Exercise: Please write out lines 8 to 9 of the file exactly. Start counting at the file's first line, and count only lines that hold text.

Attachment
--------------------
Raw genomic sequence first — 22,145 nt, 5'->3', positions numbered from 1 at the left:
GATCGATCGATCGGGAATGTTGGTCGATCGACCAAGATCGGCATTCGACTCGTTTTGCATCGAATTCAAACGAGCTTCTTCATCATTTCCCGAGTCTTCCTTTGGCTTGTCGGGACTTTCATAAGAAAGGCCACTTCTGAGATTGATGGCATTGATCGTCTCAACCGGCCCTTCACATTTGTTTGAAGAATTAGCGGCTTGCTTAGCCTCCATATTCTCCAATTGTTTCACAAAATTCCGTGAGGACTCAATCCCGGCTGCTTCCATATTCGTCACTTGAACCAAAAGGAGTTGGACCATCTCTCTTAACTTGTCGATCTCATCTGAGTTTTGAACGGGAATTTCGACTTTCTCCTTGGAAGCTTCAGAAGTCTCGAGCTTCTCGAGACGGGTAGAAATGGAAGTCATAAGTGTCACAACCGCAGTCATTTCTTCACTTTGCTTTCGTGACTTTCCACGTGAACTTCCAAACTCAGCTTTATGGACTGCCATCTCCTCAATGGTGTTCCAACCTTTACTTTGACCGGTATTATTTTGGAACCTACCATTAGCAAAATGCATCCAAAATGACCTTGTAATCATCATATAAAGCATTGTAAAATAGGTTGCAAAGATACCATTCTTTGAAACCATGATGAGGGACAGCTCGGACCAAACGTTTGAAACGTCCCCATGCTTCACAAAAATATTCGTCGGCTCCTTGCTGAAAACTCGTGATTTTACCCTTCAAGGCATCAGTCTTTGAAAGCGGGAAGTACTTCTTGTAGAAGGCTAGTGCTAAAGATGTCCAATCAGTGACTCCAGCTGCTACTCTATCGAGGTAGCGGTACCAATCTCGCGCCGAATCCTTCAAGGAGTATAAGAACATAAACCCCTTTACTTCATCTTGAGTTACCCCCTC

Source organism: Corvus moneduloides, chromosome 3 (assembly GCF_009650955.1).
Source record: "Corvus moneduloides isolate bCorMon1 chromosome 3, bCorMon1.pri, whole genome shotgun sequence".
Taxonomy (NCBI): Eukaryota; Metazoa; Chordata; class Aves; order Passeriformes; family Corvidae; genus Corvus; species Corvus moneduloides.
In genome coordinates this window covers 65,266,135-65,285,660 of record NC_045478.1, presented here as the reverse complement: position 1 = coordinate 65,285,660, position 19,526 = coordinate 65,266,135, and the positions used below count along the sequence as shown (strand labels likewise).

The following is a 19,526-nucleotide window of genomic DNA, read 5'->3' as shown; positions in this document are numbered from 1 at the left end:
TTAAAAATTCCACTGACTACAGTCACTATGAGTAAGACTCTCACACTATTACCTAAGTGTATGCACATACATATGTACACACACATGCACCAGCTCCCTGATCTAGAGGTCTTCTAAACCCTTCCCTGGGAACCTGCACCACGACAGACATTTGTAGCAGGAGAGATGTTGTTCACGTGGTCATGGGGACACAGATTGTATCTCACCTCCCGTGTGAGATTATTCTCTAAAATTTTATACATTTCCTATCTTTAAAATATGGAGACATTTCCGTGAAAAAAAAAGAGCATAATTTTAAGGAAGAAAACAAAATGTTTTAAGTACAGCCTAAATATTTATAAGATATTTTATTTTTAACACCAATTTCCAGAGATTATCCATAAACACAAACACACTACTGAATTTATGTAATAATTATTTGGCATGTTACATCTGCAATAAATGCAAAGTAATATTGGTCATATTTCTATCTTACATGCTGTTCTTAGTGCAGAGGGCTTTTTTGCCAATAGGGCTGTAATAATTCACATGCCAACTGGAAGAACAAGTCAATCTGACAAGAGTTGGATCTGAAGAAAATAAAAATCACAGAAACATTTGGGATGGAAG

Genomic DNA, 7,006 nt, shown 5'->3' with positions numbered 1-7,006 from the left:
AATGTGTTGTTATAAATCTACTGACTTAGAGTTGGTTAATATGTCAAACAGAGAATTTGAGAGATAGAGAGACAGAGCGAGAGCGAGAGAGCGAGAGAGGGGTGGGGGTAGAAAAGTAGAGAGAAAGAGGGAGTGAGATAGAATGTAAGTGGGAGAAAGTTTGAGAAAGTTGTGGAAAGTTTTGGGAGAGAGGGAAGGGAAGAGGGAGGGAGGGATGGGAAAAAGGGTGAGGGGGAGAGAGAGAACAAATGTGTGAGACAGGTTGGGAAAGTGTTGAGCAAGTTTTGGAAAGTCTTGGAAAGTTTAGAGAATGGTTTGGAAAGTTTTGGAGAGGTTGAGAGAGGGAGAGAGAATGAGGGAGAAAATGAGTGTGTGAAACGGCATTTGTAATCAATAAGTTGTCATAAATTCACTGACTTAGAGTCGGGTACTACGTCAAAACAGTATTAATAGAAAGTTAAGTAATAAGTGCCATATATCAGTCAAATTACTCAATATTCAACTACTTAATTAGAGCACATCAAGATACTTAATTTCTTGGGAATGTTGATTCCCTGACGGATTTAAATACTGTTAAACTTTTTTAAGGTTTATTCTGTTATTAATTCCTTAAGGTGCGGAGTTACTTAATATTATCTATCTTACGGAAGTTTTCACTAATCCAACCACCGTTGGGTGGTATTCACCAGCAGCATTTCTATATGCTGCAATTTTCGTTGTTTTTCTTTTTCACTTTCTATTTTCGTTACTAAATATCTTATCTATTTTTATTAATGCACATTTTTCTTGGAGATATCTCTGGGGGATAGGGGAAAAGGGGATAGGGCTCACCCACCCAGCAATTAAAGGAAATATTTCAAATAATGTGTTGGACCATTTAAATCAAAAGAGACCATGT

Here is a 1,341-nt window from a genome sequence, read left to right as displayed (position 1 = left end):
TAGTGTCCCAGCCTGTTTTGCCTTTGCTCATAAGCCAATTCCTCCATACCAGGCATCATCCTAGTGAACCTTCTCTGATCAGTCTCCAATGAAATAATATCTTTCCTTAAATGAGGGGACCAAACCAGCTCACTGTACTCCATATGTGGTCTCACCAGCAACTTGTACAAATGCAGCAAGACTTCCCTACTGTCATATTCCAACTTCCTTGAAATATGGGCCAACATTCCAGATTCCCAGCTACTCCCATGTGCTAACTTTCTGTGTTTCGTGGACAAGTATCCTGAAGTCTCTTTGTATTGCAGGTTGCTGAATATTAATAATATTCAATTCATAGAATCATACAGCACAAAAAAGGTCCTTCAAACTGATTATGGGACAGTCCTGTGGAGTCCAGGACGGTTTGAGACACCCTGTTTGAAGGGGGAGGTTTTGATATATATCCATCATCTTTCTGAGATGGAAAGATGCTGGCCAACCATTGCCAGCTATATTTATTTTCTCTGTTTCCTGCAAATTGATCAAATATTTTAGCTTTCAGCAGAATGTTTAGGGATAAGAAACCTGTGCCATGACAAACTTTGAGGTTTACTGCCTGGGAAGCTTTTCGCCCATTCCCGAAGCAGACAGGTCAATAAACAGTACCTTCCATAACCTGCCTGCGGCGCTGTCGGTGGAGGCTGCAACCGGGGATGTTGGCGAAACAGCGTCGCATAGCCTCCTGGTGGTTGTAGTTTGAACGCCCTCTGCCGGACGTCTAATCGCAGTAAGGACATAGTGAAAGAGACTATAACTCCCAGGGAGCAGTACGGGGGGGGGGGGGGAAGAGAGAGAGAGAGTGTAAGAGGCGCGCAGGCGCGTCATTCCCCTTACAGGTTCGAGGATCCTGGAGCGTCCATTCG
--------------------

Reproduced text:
TTAAAAATTCCACTGACTACAGTCACTATGAGTAAGACTCTCACACTATTACCTAAGTGTATGCACATACATATGTACACACACATGCACCAGCTCCCTGATCTAGAGGTCTTCTAAACCCTTCCCTGGGAACCTGCACCACGACAGACATTTGTAGCAGGAGAGATGTTGTTCACGTGGTCATGGGGACACAGATTGTATCTCACCTCCCGTGTGAGATTATTCTCTAAAATTTTATACATTTCCTATCTTTAAAATATGGAGACATTTCCGTGAAAAAAAAAGAGCATAATTTTAAGGAAGAAAACAAAATGTTTTAAGTACAGCCTAAATATTTATAAGATATTTTATTTTTAACACCAATTTCCAGAGATTATCCATAAACACAAACACACTACTGAATTTATGTAATAATTATTTGGCATGTTACATCTGCAATAAATGCAAAGTAATATTGGTCATATTTCTATCTTACATGCTGTTCTTAGTGCAGAGGGCTTTTTTGCCAATAGGGCTGTAATAATTCACATGCCAACTGGAAGAACAAGTCAATCTGACAAGAGTTGGATCTGAAGAAAATAAAAATCACAGAAACATTTGGGATGGAAG

Genomic DNA, 7,006 nt, shown 5'->3' with positions numbered 1-7,006 from the left: